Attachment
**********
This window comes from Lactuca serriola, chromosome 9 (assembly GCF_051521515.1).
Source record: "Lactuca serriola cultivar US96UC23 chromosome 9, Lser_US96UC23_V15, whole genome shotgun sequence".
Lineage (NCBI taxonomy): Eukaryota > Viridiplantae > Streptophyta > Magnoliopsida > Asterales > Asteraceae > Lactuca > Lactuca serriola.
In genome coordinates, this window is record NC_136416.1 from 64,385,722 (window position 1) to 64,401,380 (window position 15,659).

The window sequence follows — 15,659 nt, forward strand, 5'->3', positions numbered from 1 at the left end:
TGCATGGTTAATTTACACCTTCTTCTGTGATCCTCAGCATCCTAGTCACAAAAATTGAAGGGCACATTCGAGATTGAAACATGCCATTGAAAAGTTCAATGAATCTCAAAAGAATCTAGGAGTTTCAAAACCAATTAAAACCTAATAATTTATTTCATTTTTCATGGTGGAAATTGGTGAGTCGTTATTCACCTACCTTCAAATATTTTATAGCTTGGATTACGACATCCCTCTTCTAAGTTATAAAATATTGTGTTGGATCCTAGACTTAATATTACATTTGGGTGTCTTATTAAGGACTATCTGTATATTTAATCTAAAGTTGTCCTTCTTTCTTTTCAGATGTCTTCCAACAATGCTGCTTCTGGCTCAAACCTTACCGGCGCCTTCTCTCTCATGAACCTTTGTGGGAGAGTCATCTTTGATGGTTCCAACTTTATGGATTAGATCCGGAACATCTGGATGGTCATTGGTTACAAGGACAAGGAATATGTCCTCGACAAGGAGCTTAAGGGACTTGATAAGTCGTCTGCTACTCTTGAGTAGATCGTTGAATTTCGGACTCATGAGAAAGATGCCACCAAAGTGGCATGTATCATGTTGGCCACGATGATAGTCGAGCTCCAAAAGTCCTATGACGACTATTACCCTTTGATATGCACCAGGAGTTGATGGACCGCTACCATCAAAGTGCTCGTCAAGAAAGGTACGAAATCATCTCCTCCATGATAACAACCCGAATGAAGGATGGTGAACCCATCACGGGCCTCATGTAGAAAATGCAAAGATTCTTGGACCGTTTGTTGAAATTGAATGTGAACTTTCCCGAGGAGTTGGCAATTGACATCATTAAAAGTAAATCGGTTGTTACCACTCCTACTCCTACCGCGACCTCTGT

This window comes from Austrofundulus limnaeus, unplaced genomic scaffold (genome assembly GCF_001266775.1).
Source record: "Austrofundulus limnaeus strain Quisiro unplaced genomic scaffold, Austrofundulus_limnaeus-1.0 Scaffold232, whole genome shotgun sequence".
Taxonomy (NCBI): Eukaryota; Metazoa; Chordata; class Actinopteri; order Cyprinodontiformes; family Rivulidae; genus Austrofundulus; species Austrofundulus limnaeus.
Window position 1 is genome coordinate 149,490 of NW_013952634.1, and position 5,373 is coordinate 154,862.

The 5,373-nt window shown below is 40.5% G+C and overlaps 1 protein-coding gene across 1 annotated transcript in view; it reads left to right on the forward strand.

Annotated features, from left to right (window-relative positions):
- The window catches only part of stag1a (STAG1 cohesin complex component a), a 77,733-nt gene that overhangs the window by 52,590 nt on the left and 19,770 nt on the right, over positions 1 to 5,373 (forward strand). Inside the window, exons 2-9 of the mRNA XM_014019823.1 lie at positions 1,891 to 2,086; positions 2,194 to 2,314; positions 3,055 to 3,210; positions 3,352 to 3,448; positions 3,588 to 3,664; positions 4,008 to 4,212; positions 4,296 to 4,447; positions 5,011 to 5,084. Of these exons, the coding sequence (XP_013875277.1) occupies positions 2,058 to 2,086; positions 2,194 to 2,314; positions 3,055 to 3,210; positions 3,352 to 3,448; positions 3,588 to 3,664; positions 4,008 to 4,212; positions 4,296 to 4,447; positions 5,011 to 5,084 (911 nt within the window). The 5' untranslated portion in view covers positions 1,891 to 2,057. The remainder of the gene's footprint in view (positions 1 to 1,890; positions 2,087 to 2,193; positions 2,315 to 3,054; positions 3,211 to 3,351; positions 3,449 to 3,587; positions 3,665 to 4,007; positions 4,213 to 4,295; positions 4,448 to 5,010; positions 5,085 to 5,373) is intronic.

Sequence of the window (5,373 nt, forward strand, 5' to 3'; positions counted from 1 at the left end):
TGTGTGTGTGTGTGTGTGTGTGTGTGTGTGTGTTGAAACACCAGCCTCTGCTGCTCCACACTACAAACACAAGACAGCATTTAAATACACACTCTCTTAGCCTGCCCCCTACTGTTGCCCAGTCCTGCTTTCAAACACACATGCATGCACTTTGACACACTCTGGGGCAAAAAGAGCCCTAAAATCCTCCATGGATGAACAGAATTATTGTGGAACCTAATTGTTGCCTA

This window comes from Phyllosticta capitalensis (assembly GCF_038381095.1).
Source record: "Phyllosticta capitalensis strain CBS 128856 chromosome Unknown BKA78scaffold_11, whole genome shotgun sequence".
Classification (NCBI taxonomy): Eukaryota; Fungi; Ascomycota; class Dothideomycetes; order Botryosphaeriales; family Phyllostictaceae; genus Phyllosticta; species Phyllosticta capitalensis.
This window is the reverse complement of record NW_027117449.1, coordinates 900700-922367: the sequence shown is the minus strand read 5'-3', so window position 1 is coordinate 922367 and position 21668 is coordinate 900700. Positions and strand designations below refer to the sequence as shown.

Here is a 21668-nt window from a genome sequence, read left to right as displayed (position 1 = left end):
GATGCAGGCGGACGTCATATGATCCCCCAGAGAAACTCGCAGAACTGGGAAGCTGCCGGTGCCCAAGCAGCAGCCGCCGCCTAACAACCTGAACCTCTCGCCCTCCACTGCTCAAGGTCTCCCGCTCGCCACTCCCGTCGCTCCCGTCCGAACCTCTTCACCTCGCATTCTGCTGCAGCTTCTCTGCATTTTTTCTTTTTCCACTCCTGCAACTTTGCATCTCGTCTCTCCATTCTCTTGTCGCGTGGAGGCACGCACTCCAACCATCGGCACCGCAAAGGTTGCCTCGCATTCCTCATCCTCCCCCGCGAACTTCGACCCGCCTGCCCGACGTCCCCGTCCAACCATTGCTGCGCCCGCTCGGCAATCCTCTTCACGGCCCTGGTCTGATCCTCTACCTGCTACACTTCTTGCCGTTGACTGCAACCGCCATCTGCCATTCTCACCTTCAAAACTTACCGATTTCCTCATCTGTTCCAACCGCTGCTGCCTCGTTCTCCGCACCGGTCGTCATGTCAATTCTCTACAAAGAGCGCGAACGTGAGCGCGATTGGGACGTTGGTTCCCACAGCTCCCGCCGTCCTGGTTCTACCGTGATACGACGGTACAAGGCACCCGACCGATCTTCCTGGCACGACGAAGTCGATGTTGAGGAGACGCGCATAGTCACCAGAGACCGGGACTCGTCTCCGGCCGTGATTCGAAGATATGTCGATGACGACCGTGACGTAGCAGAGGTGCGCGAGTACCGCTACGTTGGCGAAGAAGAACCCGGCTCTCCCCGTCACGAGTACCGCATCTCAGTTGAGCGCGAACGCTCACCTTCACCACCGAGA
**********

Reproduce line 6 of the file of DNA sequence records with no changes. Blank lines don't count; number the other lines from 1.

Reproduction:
TGCATGGTTAATTTACACCTTCTTCTGTGATCCTCAGCATCCTAGTCACAAAAATTGAAGGGCACATTCGAGATTGAAACATGCCATTGAAAAGTTCAATGAATCTCAAAAGAATCTAGGAGTTTCAAAACCAATTAAAACCTAATAATTTATTTCATTTTTCATGGTGGAAATTGGTGAGTCGTTATTCACCTACCTTCAAATATTTTATAGCTTGGATTACGACATCCCTCTTCTAAGTTATAAAATATTGTGTTGGATCCTAGACTTAATATTACATTTGGGTGTCTTATTAAGGACTATCTGTATATTTAATCTAAAGTTGTCCTTCTTTCTTTTCAGATGTCTTCCAACAATGCTGCTTCTGGCTCAAACCTTACCGGCGCCTTCTCTCTCATGAACCTTTGTGGGAGAGTCATCTTTGATGGTTCCAACTTTATGGATTAGATCCGGAACATCTGGATGGTCATTGGTTACAAGGACAAGGAATATGTCCTCGACAAGGAGCTTAAGGGACTTGATAAGTCGTCTGCTACTCTTGAGTAGATCGTTGAATTTCGGACTCATGAGAAAGATGCCACCAAAGTGGCATGTATCATGTTGGCCACGATGATAGTCGAGCTCCAAAAGTCCTATGACGACTATTACCCTTTGATATGCACCAGGAGTTGATGGACCGCTACCATCAAAGTGCTCGTCAAGAAAGGTACGAAATCATCTCCTCCATGATAACAACCCGAATGAAGGATGGTGAACCCATCACGGGCCTCATGTAGAAAATGCAAAGATTCTTGGACCGTTTGTTGAAATTGAATGTGAACTTTCCCGAGGAGTTGGCAATTGACATCATTAAAAGTAAATCGGTTGTTACCACTCCTACTCCTACCGCGACCTCTGT